Meghan Markle opens up about 'toxic' media and finally feeling able to 'use her voice'

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Prince Harry and Meghan Markle's unauthorised biography, Finding Freedom, has sent shockwaves around the world. The book by authors and royal correspondents Omid Scobie and Carolyn Durand has made a number of claims about the couple, from their 'feud' with the Cambridges to the truth behind their decision to leave the royal family.

The Duchess of Sussex has now spoken out for the first time since the book's release, opening up about finally being able to use her voice.

She spoke to 19th News, a 'nonprofit, nonpartisan newsroom reporting on gender, politics and policy,' for a summit titled '19th Represents Summit, a week of virtual conversations with leading women in politics and public policy.'

It was her first sit-down interview since returning to LA, and while she took the role of interviewer with CEO of The 19th, she also answered questions about her recent experience of returning to the US.

She said: 'It was so sad to see where our country was in that moment.

'If there’s any silver lining in that, I would say that in the weeks after the murder of George Floyd, in the peaceful protests that you were seeing, in the voices that were coming out, in the way that people were actually owning their role … it shifted from sadness to a feeling of absolute inspiration, because I can see that the tide is turning.'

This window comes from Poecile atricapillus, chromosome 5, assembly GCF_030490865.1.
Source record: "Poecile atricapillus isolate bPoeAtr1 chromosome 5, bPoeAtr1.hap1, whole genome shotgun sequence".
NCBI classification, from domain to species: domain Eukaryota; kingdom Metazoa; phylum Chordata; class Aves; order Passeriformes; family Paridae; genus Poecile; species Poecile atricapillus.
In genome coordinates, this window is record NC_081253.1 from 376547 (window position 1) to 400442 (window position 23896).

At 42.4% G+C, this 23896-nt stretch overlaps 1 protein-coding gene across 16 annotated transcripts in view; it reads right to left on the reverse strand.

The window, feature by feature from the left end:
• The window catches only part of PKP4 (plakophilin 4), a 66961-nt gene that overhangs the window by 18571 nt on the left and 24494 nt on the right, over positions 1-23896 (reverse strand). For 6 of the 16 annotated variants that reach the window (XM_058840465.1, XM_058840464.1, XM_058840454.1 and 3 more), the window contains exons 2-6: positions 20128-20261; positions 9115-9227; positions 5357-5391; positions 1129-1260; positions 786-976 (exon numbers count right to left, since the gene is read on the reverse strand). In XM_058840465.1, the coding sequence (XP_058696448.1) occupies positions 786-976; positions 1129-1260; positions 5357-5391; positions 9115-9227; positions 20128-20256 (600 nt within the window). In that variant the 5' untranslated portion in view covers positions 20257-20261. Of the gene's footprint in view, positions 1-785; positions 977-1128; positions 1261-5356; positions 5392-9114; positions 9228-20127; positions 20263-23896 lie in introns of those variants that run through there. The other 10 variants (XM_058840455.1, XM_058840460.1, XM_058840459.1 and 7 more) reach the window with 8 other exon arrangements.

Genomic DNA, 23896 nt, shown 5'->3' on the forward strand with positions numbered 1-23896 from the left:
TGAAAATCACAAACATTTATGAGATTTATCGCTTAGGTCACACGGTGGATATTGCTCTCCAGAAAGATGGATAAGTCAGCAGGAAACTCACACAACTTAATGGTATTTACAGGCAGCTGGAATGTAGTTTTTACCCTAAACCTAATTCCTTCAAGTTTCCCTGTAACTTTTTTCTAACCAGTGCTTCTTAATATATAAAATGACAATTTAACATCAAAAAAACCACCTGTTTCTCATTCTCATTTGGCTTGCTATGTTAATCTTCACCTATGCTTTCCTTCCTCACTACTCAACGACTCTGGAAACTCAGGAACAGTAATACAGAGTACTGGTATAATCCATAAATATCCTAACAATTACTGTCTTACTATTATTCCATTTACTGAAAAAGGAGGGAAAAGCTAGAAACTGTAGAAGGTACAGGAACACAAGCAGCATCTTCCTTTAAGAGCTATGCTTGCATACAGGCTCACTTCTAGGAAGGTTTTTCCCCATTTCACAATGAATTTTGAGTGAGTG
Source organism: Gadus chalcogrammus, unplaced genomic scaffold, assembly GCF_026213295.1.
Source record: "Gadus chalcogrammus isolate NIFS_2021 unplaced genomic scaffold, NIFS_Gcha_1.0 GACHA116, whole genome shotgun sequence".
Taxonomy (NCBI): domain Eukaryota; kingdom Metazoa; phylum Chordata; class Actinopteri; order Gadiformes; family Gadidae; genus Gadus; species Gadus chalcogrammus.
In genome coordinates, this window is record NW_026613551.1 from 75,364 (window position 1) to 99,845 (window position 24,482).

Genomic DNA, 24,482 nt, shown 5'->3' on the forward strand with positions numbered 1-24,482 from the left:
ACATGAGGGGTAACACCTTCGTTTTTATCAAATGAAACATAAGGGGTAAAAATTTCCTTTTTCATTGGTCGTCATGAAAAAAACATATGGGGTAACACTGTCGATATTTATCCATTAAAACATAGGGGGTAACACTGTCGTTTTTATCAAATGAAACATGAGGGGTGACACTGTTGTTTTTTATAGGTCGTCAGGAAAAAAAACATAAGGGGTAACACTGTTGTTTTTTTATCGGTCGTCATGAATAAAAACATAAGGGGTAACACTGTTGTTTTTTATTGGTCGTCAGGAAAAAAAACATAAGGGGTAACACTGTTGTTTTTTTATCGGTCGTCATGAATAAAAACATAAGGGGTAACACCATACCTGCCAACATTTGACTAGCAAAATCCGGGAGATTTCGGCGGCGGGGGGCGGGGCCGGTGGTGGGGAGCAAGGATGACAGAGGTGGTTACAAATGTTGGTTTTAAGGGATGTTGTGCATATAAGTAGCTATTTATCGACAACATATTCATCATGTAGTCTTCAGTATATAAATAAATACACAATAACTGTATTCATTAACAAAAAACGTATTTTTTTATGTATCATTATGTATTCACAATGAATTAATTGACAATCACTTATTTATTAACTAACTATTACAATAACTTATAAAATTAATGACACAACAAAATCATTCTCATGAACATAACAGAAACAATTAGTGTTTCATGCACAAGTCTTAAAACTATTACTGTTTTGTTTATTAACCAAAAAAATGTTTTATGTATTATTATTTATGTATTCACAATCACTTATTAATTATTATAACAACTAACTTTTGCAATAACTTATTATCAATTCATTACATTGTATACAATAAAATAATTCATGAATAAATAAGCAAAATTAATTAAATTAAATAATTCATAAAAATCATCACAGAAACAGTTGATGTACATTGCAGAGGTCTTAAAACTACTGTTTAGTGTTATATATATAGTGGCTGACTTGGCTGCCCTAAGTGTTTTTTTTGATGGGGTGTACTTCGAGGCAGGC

She added: 'From my standpoint, it’s not new to see this undercurrent of racism and certainly unconscious bias, but I think to see the changes that are being made right now is really — it’s something I look forward to being a part of.

'And being part of using my voice in a way that I haven’t been able to of late.

'So, yeah, it’s good to be home.'

Meghan also discussed her relationship with the media, saying: 'What's so fascinating, at least from my standpoint and my personal experience in the past couple years, is the headline headline alone, the clickbait alone, makes an imprint. That is part of how we view the world, how we interact with other people.

'There is so much toxicity out there in what is being referred to as, my husband and I talk about it often, this to the economy for attention. That is what is monetizable right now.

'So if you're just trying to grab someone's attention, you're going for something salacious versus what is truthful.

'And I think that once we can get back to the place where what you're creating is so important, where people are just telling the truth in their reporting, and telling it through a compassionate and empathetic lens, it's gonna help bind people.

'It's gonna build community in a way I think that at the moment we're feeling much more of a disconnect in a space where it could be one more of connection.'

Jadie Troy-Pryde
News Editor

Jadie Troy-Pryde is News Editor, covering celebrity and entertainment, royal, lifestyle and viral news. Before joining the team in 2018 as the Lifestyle and Social Media Editor, she worked at a number of women’s fashion and lifestyle titles including Grazia, Women’s Health and Stylist, and now heads the Marie Claire UK news desk.